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07 May. 2019 | Comments (0)

This case study is taken from Toward Standardized Social Outcomes for Companies, which was published in collaboration with the Impact Genome Project and generously supported by Moody's. The report is available to download free from The Conference Board.

The Allstate Corporation: Key Facts

  • Serves more than 16 million households worldwide. 
  • Four main initiatives of The Allstate Foundation
    • Good Starts Young®, which has raised $10 million from young people and donated it to organizations supporting local and global causes
    • Purple Purse®, which has provided 1.3 million domestic violence survivors with financial literacy resources
    • Helping Hands®, which has managed volunteers who have donated 1.5 million hours since 2011
    • The Nonprofit Leadership Center, which has empowered 1,000 nonprofit leaders to better help their organizations
  • The Allstate Foundation goal: “To empower all people to imagine and achieve better for themselves and their community.”

The social impact measurement challenge

The Allstate Foundation has measured the social impact and business value of its community investments for more than 10 years, but without benchmarking capabilities to help validate its work, the foundation and, importantly, its trustees were not able to understand the full results of its funding, including successes and challenges. This lack of insight hampered the organization from pursuing continuous improvement and innovation.

With a corporate culture that values data and benchmarking, the Allstate Foundation was also lacking a data-driven social impact measurement framework that aggregated metrics across its entire portfolio.

“Our trustees knew transforming our social impact measurement strategy required a significant investment and were driven to ensure it was science-based and backed by data. Because our trsutees are all business leaders in the corporation, they knew how important data can be to evaluate work and determine best practices.” Susan Duchak, Senior Manager, Corporate Relations, Allstate Foundation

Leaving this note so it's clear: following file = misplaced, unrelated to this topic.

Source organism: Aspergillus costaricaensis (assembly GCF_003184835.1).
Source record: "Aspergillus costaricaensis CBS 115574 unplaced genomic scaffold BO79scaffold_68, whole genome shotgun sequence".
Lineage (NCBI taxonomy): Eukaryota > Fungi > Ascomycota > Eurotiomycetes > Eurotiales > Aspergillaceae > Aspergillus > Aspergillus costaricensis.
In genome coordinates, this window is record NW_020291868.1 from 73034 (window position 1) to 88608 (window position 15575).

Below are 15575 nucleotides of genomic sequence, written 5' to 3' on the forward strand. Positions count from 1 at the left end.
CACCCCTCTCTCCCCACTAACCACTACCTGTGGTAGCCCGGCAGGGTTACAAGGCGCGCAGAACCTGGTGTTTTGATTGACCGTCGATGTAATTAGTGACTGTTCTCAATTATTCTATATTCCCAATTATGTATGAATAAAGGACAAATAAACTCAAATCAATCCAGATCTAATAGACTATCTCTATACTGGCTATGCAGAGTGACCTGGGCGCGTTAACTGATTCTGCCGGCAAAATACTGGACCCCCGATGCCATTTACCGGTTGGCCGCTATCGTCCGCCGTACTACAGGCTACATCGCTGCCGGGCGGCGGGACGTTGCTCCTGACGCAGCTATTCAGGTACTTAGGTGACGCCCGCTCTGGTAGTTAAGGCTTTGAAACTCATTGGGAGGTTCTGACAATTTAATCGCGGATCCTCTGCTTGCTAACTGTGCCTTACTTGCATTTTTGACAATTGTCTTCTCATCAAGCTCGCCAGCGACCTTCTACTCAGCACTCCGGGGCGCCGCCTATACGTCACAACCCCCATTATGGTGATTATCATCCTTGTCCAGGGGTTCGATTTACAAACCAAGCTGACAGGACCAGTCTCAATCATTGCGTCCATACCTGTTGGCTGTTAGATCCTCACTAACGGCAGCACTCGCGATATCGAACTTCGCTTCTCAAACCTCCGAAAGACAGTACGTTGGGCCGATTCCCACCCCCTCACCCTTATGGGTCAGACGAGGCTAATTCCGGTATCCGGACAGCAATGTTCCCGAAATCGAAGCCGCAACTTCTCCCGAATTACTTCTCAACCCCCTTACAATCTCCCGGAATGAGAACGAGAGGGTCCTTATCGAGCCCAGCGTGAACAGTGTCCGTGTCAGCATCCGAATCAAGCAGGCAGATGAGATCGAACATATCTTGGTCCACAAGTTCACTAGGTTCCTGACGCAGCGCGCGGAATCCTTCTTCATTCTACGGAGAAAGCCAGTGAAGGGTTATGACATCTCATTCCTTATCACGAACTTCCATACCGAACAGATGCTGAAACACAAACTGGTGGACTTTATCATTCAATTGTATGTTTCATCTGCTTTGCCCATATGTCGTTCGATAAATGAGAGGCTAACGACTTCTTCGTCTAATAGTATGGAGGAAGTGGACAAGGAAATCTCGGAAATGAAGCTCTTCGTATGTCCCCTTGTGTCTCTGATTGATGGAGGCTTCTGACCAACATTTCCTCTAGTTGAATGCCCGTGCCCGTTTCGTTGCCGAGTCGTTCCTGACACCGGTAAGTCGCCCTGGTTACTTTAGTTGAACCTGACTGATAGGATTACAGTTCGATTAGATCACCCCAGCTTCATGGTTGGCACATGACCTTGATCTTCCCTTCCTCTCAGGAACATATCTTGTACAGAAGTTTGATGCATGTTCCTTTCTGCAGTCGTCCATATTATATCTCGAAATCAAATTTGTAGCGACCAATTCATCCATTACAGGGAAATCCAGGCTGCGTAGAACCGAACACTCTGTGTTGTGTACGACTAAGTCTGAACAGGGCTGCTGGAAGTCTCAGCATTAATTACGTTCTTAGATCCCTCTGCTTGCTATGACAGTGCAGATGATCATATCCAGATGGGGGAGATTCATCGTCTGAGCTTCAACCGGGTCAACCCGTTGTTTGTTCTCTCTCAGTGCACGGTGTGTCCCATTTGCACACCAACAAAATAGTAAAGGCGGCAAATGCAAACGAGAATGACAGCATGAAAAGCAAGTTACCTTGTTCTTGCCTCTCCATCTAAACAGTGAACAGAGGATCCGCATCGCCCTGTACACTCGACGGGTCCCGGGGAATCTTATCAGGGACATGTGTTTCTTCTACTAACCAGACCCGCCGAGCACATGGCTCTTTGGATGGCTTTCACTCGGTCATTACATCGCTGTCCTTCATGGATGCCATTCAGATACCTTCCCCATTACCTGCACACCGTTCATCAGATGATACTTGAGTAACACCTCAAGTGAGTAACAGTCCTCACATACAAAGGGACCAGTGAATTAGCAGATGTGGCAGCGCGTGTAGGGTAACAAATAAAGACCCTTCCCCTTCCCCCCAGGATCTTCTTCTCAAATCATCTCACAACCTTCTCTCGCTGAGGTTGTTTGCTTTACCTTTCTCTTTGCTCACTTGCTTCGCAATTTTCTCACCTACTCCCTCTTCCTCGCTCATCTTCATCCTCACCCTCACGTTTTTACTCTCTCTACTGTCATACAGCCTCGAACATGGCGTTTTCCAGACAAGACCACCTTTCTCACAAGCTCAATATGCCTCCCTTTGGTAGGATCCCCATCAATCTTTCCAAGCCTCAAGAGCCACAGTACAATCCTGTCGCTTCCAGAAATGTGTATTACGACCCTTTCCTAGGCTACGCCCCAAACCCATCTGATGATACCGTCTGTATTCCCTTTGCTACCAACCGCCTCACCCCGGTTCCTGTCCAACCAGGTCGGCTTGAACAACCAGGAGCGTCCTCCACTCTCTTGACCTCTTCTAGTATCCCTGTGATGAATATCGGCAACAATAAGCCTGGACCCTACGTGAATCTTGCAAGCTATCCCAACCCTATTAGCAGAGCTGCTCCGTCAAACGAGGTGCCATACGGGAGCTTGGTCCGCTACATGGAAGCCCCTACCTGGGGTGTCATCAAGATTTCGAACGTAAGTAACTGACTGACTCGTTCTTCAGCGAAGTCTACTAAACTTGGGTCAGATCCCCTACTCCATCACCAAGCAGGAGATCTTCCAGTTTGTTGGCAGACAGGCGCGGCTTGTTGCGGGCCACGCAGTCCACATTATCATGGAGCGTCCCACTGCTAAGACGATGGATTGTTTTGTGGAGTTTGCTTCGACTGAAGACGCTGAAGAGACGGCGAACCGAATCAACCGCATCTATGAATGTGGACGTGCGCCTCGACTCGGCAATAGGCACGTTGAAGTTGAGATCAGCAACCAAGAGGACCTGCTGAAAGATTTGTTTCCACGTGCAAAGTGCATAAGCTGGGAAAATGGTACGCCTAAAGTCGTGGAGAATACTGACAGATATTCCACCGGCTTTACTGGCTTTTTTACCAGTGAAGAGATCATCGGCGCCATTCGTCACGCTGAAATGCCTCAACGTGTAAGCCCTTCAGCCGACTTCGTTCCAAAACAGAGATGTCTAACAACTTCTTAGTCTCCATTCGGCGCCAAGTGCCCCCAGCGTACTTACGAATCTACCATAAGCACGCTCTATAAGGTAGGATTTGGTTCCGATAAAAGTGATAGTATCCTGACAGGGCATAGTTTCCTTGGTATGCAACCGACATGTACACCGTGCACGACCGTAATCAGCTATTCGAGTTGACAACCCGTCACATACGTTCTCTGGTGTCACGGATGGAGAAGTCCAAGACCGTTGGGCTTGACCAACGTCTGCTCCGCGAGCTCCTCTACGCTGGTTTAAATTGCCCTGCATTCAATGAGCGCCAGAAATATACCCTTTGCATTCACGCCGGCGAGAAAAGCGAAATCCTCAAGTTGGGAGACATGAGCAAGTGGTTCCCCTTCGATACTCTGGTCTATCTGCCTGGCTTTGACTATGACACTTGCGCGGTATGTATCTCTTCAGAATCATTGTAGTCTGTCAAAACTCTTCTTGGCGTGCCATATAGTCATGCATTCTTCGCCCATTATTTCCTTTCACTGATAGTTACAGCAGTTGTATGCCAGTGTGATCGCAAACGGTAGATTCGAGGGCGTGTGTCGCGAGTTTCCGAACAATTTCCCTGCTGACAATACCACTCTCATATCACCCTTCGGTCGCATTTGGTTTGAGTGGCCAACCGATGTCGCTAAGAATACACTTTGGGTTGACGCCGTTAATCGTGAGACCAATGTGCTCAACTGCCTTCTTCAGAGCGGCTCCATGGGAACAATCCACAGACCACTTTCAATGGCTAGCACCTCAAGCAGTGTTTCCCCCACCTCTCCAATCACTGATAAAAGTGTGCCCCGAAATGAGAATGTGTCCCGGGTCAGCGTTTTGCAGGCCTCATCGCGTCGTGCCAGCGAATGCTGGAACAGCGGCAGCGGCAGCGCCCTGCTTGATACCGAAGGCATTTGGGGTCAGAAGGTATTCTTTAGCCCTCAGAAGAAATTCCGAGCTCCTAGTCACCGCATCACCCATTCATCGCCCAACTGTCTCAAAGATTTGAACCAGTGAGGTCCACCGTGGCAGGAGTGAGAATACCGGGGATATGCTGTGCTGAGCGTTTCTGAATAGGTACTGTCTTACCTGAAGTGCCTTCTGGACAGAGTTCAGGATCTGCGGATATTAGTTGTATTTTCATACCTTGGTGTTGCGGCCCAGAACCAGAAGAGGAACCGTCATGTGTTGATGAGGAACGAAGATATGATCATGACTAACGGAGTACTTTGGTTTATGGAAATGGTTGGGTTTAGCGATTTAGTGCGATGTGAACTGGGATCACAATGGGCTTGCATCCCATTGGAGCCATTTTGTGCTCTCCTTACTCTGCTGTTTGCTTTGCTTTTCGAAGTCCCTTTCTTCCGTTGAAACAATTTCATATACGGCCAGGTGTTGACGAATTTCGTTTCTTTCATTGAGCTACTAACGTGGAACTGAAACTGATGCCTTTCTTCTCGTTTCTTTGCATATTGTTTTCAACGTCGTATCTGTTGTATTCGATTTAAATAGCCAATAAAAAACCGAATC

Using the Impact Genome Project

In 2018, the Allstate team updated its metrics and devised an outcomes-based social impact measurement and reporting strategy utilizing the Impact Genome Project (IGP).

When it began working with the IGP, The Allstate Foundation required all of its partners receiving over $10,000 to use the tool, but it also opened participation to all grantees. Duchak said: “We were very surprised so many of our partners participated, even those who weren’t required to.”

Allstate understood that transitioning to a new reporting framework was a significant change for its nonprofit partners, many of which wanted to know why Allstate was asking them to change their reporting practices and how their data would be used and others that struggled to provide the information that was being requested of them and hence became frustrated with the time it took to complete the survey. It was important for those partners to see the process as a collaboration that would yield benefits for both sides, and the nonprofit community as a whole. In some instances, Allstate had to take particular care to explain the initiative and to get buy-in from nonprofit partners. Ultimately, the company sees the IGP as a partnership, so it will conduct a survey of its nonprofit partners to get feedback from them about the process and the results to make sure that there is a mutual benefit.

In 2019, Allstate will use IGP scorecards to inform the conversations its program officers have with grantees prior to making grants. The scorecards are not the only tool the team will use to make grantmaking decisions, but they have provided valuable insights.

Among other things, the foundation learned that its average cost per outcome in the youth social impact area particularly was lower than other funders, providing both validation of the organization’s work and a methodologically sound reporting framework to communicate successes internally and publicly.

Additionally, Allstate learned that a number of nonprofit partners were relying on anecdotal information to report their social impact, yielding an opportunity for the organization to coach its partners on how to improve their metrics and data collection practices.

These results have driven conversations with nonprofit partners that will help to yield further conclusions in the near future and the Allstate team is excited about the possibility that nonprofit partners will be able to evaluate their programs against others using comparable benchmarks.

Duchak says: “Today, corporate funders are focused on measuring effectiveness. We work to ensure every dollar we invest in our communities is truly having an impact. Philanthropy should be about taking actions based on the best data possible to drive decisions and measure performance. The Impact Genome can seem daunting at first, but it’s all worth it in the end.”

  • About the Author: Alexander Parkinson

    Alexander Parkinson

    Alex Parkinson is a Senior Researcher in the Marketing and Communications Center of The Conference Board. He specializes in corporate philanthropy and corporate communications, and is the Executive Ed…

    Full Bio | More from Alexander Parkinson

     

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